Cook County puts mortgage companies on the hook for vacant buildings
Ordinance requires mortgagees to list, secure and maintain properties
By Mary Ellen Podmolik, Chicago Tribune reporter
December 15, 2011
The Cook County Board on Wednesday passed an ordinance designed to force mortgage companies to care for abandoned properties in the foreclosure pipeline, undeterred by a federal lawsuit filed earlier this week against a similar Chicago measure.
The passage of a second vacant building ordinance locally will likely draw more attention to the issue of foreclosures in the Chicago area and communities’ growing frustration with the look of their neighborhoods.
Data on local foreclosures that are set to be released Thursday by RealtyTrac will do little to ease those concerns in many Chicago-area communities. Overall foreclosure activity nationally in November was down 3 percent from October and down 14 percent from a year ago, and Illinois as a whole recorded declines as well.
However, in Cook County, the state’s most populous county, there was no such improvement. In fact, more than 7,400 residential properties were in some stage of the foreclosure process in November, up 20 percent from October and 3 percent from a year ago, according to RealtyTrac.
The county’s vacant building ordinance, passed without opposition Wednesday, is designed to address those vacant properties that have not yet changed hands or become bank-owned. The ordinance requires a property’s mortgagee to pay $250 to list buildings as vacant on a countywide registry and to secure them and maintain them, inside and out. Violations are subject to fines of $500 to $1,000.
A similar ordinance, with some tweaks and a $500 registration fee, was passed by the Chicago City Council last month.
On Monday, the Federal Housing Finance Agency, which oversees Fannie Mae and Freddie Mac, filed a federal lawsuit charging that the city’s rules encroach on its role as the sole regulator of Fannie and Freddie, which own about 258,000 mortgages within the city of Chicago.
The suit, filed in U.S. District Court in Chicago, seeks to exempt those mortgages from the ordinance. On Tuesday, Chicago officials said they plan to vigorously defend the ordinance in court.
For both municipalities and U.S. regulators, a key issue is the cost of caring for properties, particularly in states such as Illinois where foreclosures are processed through overwhelmed county courts. By the end of this year, there will likely be some 80,000 foreclosure cases in Cook County’s court system.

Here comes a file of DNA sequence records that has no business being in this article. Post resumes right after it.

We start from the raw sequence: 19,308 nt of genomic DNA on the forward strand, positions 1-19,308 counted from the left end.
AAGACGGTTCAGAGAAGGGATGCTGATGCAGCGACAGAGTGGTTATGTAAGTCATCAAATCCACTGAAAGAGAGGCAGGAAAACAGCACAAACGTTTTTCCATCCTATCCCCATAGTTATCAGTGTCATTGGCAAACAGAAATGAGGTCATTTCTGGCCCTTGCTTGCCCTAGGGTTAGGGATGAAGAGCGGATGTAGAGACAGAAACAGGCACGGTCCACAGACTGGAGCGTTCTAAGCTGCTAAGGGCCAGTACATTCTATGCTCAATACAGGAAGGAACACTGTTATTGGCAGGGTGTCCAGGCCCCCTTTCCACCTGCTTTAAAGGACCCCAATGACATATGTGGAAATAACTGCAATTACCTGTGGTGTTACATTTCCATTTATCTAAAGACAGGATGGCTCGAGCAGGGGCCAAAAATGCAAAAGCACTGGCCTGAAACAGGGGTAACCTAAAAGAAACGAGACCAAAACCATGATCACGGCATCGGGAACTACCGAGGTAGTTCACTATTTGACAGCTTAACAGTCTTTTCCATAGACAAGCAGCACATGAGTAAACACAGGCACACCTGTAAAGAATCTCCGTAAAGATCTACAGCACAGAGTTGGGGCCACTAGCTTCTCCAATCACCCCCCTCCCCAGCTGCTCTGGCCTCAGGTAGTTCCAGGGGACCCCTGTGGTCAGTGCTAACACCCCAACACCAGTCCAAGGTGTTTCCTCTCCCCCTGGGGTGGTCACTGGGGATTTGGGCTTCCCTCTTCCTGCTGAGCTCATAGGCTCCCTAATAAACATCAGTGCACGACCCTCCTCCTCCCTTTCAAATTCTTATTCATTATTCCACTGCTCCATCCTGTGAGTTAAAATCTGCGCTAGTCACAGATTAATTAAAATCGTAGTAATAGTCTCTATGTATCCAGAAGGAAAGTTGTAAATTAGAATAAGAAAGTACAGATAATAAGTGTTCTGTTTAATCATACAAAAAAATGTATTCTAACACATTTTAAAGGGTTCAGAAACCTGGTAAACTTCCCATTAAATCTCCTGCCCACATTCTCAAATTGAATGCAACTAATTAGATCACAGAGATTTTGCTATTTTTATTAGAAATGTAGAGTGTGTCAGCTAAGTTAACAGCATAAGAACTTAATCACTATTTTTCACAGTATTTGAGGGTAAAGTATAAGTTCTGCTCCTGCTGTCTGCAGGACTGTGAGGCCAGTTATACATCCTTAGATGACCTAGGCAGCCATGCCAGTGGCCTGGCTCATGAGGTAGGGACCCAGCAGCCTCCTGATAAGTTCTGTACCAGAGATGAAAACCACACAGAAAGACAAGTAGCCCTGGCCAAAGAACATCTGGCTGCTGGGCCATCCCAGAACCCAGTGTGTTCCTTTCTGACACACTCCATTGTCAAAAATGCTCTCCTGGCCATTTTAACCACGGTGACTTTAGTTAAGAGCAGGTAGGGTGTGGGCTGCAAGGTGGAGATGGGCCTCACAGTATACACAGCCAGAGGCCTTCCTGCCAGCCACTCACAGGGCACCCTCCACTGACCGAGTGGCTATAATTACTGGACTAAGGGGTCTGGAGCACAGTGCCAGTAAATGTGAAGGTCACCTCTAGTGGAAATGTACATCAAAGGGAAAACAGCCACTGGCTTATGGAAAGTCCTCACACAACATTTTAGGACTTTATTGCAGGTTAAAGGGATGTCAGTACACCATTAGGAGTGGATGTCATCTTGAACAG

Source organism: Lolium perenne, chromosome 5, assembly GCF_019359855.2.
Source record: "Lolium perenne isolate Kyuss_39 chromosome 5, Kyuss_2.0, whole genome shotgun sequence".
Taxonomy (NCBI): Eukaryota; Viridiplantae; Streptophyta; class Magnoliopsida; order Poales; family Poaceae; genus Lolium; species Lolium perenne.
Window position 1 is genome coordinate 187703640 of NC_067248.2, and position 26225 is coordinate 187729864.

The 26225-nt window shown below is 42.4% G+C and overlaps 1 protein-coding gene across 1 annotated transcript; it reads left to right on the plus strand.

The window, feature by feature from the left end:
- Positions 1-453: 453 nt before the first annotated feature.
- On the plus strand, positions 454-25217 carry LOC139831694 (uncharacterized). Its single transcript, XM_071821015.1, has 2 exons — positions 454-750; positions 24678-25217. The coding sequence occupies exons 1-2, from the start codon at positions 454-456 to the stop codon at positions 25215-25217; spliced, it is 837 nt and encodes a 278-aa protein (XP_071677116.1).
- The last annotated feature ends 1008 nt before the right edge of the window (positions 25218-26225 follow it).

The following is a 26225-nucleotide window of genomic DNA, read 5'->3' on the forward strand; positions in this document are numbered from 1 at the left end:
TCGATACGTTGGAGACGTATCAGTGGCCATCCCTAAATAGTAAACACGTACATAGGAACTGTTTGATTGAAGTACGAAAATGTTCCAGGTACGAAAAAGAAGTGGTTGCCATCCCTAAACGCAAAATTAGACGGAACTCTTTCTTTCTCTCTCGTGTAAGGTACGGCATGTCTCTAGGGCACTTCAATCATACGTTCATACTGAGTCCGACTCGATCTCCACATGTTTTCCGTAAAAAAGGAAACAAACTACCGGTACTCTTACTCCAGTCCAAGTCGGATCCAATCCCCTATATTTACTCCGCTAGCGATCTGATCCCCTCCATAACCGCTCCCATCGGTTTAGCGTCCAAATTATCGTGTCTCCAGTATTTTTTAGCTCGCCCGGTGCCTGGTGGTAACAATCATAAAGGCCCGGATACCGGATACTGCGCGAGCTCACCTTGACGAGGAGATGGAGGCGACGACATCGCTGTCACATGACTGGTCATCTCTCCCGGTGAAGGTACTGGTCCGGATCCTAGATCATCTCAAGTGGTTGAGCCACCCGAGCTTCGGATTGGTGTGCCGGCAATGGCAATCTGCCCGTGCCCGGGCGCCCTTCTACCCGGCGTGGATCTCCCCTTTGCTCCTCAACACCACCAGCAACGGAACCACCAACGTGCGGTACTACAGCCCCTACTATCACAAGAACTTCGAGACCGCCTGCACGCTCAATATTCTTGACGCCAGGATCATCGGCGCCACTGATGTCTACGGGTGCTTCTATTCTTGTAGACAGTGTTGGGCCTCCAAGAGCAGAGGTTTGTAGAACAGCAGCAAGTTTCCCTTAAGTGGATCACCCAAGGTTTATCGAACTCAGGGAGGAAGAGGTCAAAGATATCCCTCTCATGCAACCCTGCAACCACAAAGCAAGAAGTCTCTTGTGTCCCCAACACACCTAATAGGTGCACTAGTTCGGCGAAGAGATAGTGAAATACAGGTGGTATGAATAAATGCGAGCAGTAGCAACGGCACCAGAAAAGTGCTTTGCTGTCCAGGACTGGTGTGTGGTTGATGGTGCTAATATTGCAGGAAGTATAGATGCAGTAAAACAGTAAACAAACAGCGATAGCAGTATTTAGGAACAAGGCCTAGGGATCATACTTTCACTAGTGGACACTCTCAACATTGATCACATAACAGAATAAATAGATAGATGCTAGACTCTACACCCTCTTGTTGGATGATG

Communities say they don’t have the financial resources and manpower to care for the growing number of residential eyesores on their blocks as the housing crisis continues. Meanwhile, U.S. regulators don’t want anything that would add to the financial burdens of Fannie Mae and Freddie Mac, whose rescue has already cost taxpayers $151 billion.
Chicago may very well become the test case for other municipalities’ efforts. Las Vegas passed a similar ordinance but regulators have mounted no legal challenge there.
Cook County Commissioner Bridget Gainer, D-Chicago, the ordinance’s sponsor, noted that with almost 10 percent of the county’s residential buildings vacant, the federal agency’s lawsuit not only goes against its own mortgage agreements but is also unconscionable.
“When 75 percent of the mortgages in Cook County are owned by (the Federal Housing Finance Agency), allowing them to ignore their responsibilities to their own assets or our communities is impossible and a long-term disaster,” Gainer said.
The county ordinance, which will take effect in mid-February, will apply to all areas of unincorporated Cook County, but its reach is expected to be significantly greater because municipalities can enter into agreements with the county to enforce the ordinance within their own boundaries.
David Mekarski, Olympia Field’s village manager and a representative for the 42-community South Suburban Mayors and Managers Association and the 22-community South Suburban Housing Collaborative, said he expects a significant number of those municipalities to opt in to the ordinance.
“This is the single most important tool to manage the biggest asset that we have in our community, which is our homes,” Mekarski said.
Under the county ordinance, owners of vacant properties must register those parcels and take responsibility for them within 30 days of the buildings becoming vacant or after assuming ownership of the buildings. Mortgagees must do so within 60 days after a mortgage default.
The ordinance would not apply to buildings that are vacant but being cared for, under construction or rehab, the subject of a probate action, or in an ownership dispute.